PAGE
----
Mythology

The Myth of Psyche

Psyche is the human spirit or soul, personified as a beautiful woman. Her myth tells of Venus' intense jealousy of her marriage to Cupid. To prove that she is worthy, Psyche is required by Venus to perform seemingly undoable tasks. One of the tasks is to take a box carrying some of Venus' beauty to Proserpine. After successful delivery of the box and its contents, Psyche's curiosity gets the best of her. She peeks into the box and falls into a sleep of death. Luckily, Cupid finds her and rescues her. Then, with the help of Jupiter, Psyche is granted immortality.

('Pan and Psyche'
by Edward Burne-Jones)



'Psyche Entering Cupid's Garden'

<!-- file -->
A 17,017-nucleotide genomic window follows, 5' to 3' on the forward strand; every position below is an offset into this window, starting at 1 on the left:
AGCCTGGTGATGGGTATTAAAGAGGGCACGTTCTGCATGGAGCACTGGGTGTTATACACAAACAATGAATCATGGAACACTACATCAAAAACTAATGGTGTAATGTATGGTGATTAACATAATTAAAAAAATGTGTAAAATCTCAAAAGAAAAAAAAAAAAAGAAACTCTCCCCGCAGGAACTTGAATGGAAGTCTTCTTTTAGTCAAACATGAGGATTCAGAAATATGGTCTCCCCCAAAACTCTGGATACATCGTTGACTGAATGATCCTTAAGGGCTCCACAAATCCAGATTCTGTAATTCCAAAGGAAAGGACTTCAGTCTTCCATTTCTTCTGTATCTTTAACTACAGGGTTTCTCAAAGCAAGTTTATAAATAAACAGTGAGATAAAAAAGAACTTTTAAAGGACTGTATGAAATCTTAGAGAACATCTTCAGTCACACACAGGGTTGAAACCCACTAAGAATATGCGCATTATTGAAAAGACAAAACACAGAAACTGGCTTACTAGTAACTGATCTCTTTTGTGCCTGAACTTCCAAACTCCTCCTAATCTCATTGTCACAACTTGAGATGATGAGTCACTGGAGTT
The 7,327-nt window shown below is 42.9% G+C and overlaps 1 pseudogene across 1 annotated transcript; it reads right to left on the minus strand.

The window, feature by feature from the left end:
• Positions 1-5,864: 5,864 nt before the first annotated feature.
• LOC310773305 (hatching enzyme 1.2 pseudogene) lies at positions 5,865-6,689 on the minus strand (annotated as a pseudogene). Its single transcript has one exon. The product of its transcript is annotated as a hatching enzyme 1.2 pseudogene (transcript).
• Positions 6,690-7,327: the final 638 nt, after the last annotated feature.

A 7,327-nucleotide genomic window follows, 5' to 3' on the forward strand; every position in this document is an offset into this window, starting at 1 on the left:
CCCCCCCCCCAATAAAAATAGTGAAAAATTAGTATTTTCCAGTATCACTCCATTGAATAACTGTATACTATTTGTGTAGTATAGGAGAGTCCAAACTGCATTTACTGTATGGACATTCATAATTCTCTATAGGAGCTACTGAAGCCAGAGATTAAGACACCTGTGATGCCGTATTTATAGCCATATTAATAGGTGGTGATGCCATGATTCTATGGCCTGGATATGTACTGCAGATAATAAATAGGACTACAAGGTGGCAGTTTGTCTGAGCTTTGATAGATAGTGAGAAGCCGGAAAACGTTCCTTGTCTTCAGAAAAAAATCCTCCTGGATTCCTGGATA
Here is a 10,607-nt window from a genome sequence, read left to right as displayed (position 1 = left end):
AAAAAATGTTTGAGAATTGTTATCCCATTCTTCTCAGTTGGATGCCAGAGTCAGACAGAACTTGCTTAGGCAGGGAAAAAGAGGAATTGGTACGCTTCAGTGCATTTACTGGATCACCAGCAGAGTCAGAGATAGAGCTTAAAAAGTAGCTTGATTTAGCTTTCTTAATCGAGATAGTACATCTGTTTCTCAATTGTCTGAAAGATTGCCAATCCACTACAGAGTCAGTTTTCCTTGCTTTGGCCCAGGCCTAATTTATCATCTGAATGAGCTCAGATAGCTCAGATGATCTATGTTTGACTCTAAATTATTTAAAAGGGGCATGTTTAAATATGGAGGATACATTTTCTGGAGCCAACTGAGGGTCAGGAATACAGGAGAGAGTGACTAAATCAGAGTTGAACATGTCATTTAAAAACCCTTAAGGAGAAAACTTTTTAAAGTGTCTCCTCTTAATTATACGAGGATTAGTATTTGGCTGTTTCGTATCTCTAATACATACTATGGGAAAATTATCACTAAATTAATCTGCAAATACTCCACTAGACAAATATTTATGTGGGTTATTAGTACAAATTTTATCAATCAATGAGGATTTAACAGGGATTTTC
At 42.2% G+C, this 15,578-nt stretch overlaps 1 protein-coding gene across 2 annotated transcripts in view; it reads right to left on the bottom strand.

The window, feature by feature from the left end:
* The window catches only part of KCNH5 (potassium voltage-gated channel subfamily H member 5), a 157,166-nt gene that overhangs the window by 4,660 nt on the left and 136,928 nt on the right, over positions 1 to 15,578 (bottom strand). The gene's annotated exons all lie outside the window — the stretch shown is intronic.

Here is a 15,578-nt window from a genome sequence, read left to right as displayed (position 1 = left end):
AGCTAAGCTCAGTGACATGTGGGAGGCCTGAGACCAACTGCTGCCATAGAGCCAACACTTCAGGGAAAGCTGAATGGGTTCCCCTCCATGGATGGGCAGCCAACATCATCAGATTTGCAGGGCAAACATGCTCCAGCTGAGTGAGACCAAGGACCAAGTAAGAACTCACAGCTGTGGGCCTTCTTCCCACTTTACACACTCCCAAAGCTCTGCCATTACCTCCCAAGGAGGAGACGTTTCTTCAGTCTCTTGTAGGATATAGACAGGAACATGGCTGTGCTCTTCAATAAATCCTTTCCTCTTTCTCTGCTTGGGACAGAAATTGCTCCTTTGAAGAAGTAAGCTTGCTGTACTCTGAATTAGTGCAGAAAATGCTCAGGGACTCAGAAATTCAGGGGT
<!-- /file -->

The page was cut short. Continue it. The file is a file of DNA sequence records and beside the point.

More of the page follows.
by John William Waterhouse
from The Earthly Paradise by William Morris


Therewith down by the wayside did she sit
And turned the box round, long regarding it;
But at the last with trembling hands, undid
The clasp, and fearfully raised the lid;
But what was there, she saw not, for her head
Fell back and nothing she remembered
Of all her life, yet nought of rest she had,
The hope of which makes hapless mortals glad;
For while her limbs were sunk in deadly sleep
Most like to death, over her heart 'gan a creep
Ill dreams; so that for fear and great distress
She would have cried, but in her helplessness
Could open not her mouth, or frame a word.


'Psyche Opening the Golden Box'
by John William Waterhouse